When doing online research with their students, many of my elementary school colleagues teach their kids to save all their pictures in a word-processing document.

Why this might be a good and worthy thing to do:

Looking at a pile of unclaimed print-outs from our Library color printer - most having a tiny picture tucked away in one corner - one imagines the tortured death-screams of trees. This could be traumatic.

Why this practice might be somewhat ill-advised:

Someday, when the students are in 8th grade, their Social Studies teacher will tell them to retrieve their pictures to insert into a blog or some other document. Most of the students will not be able to find their pictures. When the long-suffering Social Studies teacher asks them where they stored their pictures, they will say, "I dunno - in a Word file, somewhere..."

At which point, the teacher will die of a stroke, leaking blood from his ears and grinning in a horrible rictus of death, which might be even more traumatic to some of the students than the killing-trees-thing.

A less sarcastic explanation of why this practice might be somewhat ill-advised:

1. Unless you are planning to print out pictures and physically glue them onto a poster, placing them into a word-processing document doesn't do you a lot of good. If you need to insert them into a slide show, or into a blog, or email them to somebody, it is very difficult to access them in a document.

2. Not surprisingly, word-processing programs are designed to process... well.. um, words. They can hold onto images (sort of), but that's not what they are designed to do and they don't won't treat your images very gently. Pictures go in nice and sharp and come out somewhat scuzzier.

A much better way to save images is as image files - usually .jpg or .gif files.

"Okay, JargonBoy - what the heck is a 'jay-peg'?"

Here's the way I explain it to my students:

If you found a file called vocals.mp3, could you guess what kind of file it was?

Music, right?

How did you know?

From the file extension - the three letters after the "dot". At this point, you know that ".mp3" means a sound file. You've probably also noticed that word processing files have ".doc" or something similar at the end of their file names. That's all we're talking about. Although there are many different file extensions for pictures, most of the time, a given picture file will be either a .jpg or a .gif file.

"Yeah, yeah... Fine... Whatever... How do I save one of these JiffyPop things?"


Or .gif.

Okay - go find a picture online that you like and right-click it.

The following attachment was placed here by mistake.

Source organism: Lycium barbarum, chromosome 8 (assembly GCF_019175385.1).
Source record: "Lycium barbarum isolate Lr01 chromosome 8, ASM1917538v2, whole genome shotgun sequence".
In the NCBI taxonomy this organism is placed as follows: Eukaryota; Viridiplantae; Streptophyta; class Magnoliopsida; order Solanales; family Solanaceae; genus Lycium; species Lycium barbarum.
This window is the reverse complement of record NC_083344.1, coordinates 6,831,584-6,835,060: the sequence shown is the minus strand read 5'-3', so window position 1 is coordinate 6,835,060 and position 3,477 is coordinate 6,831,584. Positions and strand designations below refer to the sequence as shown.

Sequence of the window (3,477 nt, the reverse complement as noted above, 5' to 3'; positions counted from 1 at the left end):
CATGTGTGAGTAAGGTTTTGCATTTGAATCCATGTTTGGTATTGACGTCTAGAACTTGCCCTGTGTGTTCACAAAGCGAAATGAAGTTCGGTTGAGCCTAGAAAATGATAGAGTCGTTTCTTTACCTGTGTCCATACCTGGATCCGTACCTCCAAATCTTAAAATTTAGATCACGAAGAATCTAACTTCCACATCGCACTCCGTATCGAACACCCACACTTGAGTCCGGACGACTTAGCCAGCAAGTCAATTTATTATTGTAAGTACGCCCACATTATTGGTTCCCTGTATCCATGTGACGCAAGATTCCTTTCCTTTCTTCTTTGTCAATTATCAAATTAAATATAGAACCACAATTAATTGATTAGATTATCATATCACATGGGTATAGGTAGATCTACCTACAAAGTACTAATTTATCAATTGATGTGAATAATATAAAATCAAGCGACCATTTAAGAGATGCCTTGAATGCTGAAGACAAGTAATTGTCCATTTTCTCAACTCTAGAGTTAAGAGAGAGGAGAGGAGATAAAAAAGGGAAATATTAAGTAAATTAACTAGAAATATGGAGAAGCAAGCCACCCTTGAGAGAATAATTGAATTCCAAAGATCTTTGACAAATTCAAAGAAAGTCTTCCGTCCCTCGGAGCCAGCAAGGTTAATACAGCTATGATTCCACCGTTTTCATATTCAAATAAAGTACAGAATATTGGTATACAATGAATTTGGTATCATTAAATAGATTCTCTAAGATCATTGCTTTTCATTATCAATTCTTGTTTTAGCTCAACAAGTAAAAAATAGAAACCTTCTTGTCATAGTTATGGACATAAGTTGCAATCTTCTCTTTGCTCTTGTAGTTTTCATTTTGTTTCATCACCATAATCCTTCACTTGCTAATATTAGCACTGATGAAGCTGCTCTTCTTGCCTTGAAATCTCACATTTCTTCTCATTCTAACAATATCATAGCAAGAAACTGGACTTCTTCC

Like this.

Choose "Save Image As..."

Then you just choose where you want to save the file, then save it.

Then, when some crazed-looking middle-school teacher wants to see your .jpg, you'll know it probably isn't as creepy as you think.


"Insert Photo Album"

In any given PowerPoint that I put together, just about every slide has a picture in it - sometimes two or three. (I put together a Food of the Month presentation last year with a slide that had twenty! What was I thinking?) One of PowerPoint's biggest strengths is that it lets you use strong visuals to get your points across.

This is how I used to put pictures into a PowerPoint presentation:

I'd go looking for a picture online, then when I found it, I'd copy it, then paste it into my slide. I learned the hard way to use the biggest pictures possible - it turns out that if you shrink a big picture, it looks fine, but if you try to expand a small image, it gets all pixelated and shmutzy. So, I'd paste in this big picture and it would actually be too big for the slide, so I'd have to drag it around until I could click on the corner and shrink it, then drag it around and click and shrink and drag and click and shrink, until it was finally the right size, then fool around with it until it was positioned correctly.

Then I discovered that all my PowerPoint files were insanely large.

After some experimentation, I discovered that if I saved the pictures I found online to a folder and used the "Insert Image" command in PowerPoint, my slideshows were a much more managable size, but I still had to do the drag/click/shrink thing over and over on each slide.

There had to be an easier way.

It turns out that yes... um... actually there is.